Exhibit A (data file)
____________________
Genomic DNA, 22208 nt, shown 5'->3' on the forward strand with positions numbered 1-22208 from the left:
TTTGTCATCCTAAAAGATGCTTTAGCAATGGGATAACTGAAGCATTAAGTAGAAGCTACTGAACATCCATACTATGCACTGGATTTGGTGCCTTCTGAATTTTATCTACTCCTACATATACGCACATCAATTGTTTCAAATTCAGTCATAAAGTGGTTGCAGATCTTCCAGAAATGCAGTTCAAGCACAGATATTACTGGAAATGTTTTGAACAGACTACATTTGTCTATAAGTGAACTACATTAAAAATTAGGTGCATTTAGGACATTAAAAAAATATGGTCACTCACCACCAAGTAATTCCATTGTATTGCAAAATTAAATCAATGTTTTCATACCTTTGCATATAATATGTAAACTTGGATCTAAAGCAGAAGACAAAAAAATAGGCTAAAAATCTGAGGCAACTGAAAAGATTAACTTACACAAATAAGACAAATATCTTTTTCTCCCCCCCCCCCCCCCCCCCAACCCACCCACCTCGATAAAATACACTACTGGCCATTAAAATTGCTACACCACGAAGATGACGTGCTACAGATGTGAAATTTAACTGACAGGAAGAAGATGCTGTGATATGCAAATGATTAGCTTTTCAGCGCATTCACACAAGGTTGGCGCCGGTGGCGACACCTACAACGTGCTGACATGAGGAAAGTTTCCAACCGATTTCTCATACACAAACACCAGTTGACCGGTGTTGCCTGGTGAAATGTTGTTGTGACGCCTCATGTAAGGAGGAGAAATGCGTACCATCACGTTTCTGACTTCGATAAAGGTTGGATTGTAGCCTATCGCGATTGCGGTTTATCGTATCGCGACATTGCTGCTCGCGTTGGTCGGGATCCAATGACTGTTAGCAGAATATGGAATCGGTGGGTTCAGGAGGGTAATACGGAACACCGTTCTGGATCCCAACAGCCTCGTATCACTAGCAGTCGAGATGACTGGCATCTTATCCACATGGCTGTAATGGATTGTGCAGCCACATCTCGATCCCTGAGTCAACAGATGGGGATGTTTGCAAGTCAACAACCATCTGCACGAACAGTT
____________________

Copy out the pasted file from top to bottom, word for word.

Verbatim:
Genomic DNA, 22208 nt, shown 5'->3' on the forward strand with positions numbered 1-22208 from the left:
TTTGTCATCCTAAAAGATGCTTTAGCAATGGGATAACTGAAGCATTAAGTAGAAGCTACTGAACATCCATACTATGCACTGGATTTGGTGCCTTCTGAATTTTATCTACTCCTACATATACGCACATCAATTGTTTCAAATTCAGTCATAAAGTGGTTGCAGATCTTCCAGAAATGCAGTTCAAGCACAGATATTACTGGAAATGTTTTGAACAGACTACATTTGTCTATAAGTGAACTACATTAAAAATTAGGTGCATTTAGGACATTAAAAAAATATGGTCACTCACCACCAAGTAATTCCATTGTATTGCAAAATTAAATCAATGTTTTCATACCTTTGCATATAATATGTAAACTTGGATCTAAAGCAGAAGACAAAAAAATAGGCTAAAAATCTGAGGCAACTGAAAAGATTAACTTACACAAATAAGACAAATATCTTTTTCTCCCCCCCCCCCCCCCCCCCAACCCACCCACCTCGATAAAATACACTACTGGCCATTAAAATTGCTACACCACGAAGATGACGTGCTACAGATGTGAAATTTAACTGACAGGAAGAAGATGCTGTGATATGCAAATGATTAGCTTTTCAGCGCATTCACACAAGGTTGGCGCCGGTGGCGACACCTACAACGTGCTGACATGAGGAAAGTTTCCAACCGATTTCTCATACACAAACACCAGTTGACCGGTGTTGCCTGGTGAAATGTTGTTGTGACGCCTCATGTAAGGAGGAGAAATGCGTACCATCACGTTTCTGACTTCGATAAAGGTTGGATTGTAGCCTATCGCGATTGCGGTTTATCGTATCGCGACATTGCTGCTCGCGTTGGTCGGGATCCAATGACTGTTAGCAGAATATGGAATCGGTGGGTTCAGGAGGGTAATACGGAACACCGTTCTGGATCCCAACAGCCTCGTATCACTAGCAGTCGAGATGACTGGCATCTTATCCACATGGCTGTAATGGATTGTGCAGCCACATCTCGATCCCTGAGTCAACAGATGGGGATGTTTGCAAGTCAACAACCATCTGCACGAACAGTT